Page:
In previous blogs we have discussed the limitations of imaging, including MRI, for musculoskeletal conditions including low back pain. The presence of pathology including disc herniations, nerve compression, arthritis, and degenerative disc disease increases with age in both pain free and painful individuals. The high degree of positive findings among asymptomatic individuals questions the ability of the scan alone to determine the source of a patient’s symptoms. Instead any imaging findings must be correlated to a patient’s subjective history and clinical examination. Another common finding is noted when imaging the same patient twice over the course of their recovery. Previous researchers have shown a high probability of disc regression (improvement) over time with conservative care including Physical Therapy even among more severe disc injuries such as sequestration and extrusion.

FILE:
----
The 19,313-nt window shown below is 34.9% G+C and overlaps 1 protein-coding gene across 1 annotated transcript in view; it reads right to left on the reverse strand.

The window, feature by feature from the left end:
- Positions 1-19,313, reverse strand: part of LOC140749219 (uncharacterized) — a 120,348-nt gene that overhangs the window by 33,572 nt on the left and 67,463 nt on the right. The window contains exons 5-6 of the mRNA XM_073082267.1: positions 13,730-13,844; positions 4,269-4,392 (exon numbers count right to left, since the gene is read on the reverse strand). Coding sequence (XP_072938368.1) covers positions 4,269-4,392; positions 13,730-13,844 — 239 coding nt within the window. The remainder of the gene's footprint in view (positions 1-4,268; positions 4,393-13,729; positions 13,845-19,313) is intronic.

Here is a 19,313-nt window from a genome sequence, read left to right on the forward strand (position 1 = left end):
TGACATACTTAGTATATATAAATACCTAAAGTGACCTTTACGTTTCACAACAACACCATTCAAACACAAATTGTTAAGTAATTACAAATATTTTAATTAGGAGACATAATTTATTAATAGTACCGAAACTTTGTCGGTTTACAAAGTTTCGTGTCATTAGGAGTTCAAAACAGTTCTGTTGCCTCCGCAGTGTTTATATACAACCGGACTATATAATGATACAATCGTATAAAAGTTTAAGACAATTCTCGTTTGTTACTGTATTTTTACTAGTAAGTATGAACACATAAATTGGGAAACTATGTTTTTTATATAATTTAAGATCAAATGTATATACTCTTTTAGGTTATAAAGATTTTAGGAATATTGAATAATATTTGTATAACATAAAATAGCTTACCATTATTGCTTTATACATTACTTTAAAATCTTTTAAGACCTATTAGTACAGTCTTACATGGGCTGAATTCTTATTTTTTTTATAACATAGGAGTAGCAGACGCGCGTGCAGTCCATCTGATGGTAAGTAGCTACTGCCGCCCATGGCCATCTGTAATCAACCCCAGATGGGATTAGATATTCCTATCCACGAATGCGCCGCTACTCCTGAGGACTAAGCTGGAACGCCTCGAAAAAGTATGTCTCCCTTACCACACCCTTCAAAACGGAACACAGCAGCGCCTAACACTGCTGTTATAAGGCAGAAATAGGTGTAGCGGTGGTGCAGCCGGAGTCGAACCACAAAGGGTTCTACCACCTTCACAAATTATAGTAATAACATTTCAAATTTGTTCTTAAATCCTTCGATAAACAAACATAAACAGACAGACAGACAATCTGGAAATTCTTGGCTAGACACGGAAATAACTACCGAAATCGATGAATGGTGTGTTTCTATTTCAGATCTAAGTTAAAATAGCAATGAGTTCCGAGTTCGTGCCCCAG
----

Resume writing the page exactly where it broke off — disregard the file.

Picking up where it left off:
A recent systematic review of the evidence was conducted to determine the incidence of improvement in lower back disc injuries treated without surgery (Wang et al. BMC Musculoskeletal Disorders. 2020). Authors included 38 studies of over 2,000 patients with symptomatic lumbar disc injuries. Upon repeated MRI testing over 1400 or 63% demonstrated some degree of improvement or regression. Interestingly, prior studies have also shown improvement in patient symptoms following Physical Therapy or surgery despite no significant changes in their MRI. Based on the available evidence these authors suggested a trial of conservative care including Physical Therapy up to 4 to 10 months before deciding on surgery for non progressing lumbar disc injuries.